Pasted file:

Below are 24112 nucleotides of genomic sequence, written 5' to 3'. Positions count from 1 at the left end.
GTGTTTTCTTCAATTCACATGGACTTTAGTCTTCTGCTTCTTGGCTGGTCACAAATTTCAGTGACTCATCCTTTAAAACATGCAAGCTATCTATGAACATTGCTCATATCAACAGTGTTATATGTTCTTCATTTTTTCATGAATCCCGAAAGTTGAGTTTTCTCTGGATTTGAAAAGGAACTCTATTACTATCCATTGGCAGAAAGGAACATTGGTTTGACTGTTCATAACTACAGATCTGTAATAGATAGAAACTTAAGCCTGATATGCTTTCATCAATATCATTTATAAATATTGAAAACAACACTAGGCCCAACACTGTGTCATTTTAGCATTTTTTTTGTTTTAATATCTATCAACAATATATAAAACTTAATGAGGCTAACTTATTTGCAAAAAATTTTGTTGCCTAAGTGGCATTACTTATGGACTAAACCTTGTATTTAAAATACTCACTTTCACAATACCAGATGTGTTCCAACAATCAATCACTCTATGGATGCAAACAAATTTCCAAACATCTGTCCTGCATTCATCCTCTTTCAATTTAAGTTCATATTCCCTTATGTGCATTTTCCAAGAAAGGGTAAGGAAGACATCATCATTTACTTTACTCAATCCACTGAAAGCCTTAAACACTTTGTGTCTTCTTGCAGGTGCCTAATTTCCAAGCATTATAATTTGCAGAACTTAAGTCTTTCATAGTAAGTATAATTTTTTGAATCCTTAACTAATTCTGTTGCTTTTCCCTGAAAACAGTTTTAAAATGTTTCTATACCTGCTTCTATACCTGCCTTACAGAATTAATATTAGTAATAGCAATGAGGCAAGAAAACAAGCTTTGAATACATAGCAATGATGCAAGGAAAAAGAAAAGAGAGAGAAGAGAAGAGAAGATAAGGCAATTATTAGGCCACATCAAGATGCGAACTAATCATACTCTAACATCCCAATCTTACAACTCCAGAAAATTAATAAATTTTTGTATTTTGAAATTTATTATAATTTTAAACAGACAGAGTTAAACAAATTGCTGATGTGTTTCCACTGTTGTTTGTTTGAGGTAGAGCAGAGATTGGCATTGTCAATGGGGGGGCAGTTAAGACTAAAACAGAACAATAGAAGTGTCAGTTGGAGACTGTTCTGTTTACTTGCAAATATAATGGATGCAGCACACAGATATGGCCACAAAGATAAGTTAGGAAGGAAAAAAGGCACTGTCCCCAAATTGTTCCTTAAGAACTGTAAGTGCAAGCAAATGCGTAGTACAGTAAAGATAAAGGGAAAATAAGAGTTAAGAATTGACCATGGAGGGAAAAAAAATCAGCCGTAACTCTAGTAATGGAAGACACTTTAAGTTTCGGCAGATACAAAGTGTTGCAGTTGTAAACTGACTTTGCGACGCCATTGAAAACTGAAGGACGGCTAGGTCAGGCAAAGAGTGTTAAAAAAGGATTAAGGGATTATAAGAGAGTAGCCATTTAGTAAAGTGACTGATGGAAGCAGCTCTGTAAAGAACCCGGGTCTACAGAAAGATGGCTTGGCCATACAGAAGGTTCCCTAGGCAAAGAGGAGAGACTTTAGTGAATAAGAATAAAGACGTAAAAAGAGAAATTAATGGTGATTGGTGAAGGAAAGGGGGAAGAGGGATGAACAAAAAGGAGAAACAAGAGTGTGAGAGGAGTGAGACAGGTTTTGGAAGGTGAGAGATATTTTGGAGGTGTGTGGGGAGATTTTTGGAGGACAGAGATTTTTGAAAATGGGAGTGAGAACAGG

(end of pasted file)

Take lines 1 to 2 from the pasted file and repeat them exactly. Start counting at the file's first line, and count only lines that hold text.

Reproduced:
Below are 24112 nucleotides of genomic sequence, written 5' to 3'. Positions count from 1 at the left end.
GTGTTTTCTTCAATTCACATGGACTTTAGTCTTCTGCTTCTTGGCTGGTCACAAATTTCAGTGACTCATCCTTTAAAACATGCAAGCTATCTATGAACATTGCTCATATCAACAGTGTTATATGTTCTTCATTTTTTCATGAATCCCGAAAGTTGAGTTTTCTCTGGATTTGAAAAGGAACTCTATTACTATCCATTGGCAGAAAGGAACATTGGTTTGACTGTTCATAACTACAGATCTGTAATAGATAGAAACTTAAGCCTGATATGCTTTCATCAATATCATTTATAAATATTGAAAACAACACTAGGCCCAACACTGTGTCATTTTAGCATTTTTTTTGTTTTAATATCTATCAACAATATATAAAACTTAATGAGGCTAACTTATTTGCAAAAAATTTTGTTGCCTAAGTGGCATTACTTATGGACTAAACCTTGTATTTAAAATACTCACTTTCACAATACCAGATGTGTTCCAACAATCAATCACTCTATGGATGCAAACAAATTTCCAAACATCTGTCCTGCATTCATCCTCTTTCAATTTAAGTTCATATTCCCTTATGTGCATTTTCCAAGAAAGGGTAAGGAAGACATCATCATTTACTTTACTCAATCCACTGAAAGCCTTAAACACTTTGTGTCTTCTTGCAGGTGCCTAATTTCCAAGCATTATAATTTGCAGAACTTAAGTCTTTCATAGTAAGTATAATTTTTTGAATCCTTAACTAATTCTGTTGCTTTTCCCTGAAAACAGTTTTAAAATGTTTCTATACCTGCTTCTATACCTGCCTTACAGAATTAATATTAGTAATAGCAATGAGGCAAGAAAACAAGCTTTGAATACATAGCAATGATGCAAGGAAAAAGAAAAGAGAGAGAAGAGAAGAGAAGATAAGGCAATTATTAGGCCACATCAAGATGCGAACTAATCATACTCTAACATCCCAATCTTACAACTCCAGAAAATTAATAAATTTTTGTATTTTGAAATTTATTATAATTTTAAACAGACAGAGTTAAACAAATTGCTGATGTGTTTCCACTGTTGTTTGTTTGAGGTAGAGCAGAGATTGGCATTGTCAATGGGGGGGCAGTTAAGACTAAAACAGAACAATAGAAGTGTCAGTTGGAGACTGTTCTGTTTACTTGCAAATATAATGGATGCAGCACACAGATATGGCCACAAAGATAAGTTAGGAAGGAAAAAAGGCACTGTCCCCAAATTGTTCCTTAAGAACTGTAAGTGCAAGCAAATGCGTAGTACAGTAAAGATAAAGGGAAAATAAGAGTTAAGAATTGACCATGGAGGGAAAAAAAATCAGCCGTAACTCTAGTAATGGAAGACACTTTAAGTTTCGGCAGATACAAAGTGTTGCAGTTGTAAACTGACTTTGCGACGCCATTGAAAACTGAAGGACGGCTAGGTCAGGCAAAGAGTGTTAAAAAAGGATTAAGGGATTATAAGAGAGTAGCCATTTAGTAAAGTGACTGATGGAAGCAGCTCTGTAAAGAACCCGGGTCTACAGAAAGATGGCTTGGCCATACAGAAGGTTCCCTAGGCAAAGAGGAGAGACTTTAGTGAATAAGAATAAAGACGTAAAAAGAGAAATTAATGGTGATTGGTGAAGGAAAGGGGGAAGAGGGATGAACAAAAAGGAGAAACAAGAGTGTGAGAGGAGTGAGACAGGTTTTGGAAGGTGAGAGATATTTTGGAGGTGTGTGGGGAGATTTTTGGAGGACAGAGATTTTTGAAAATGGGAGTGAGAACAGG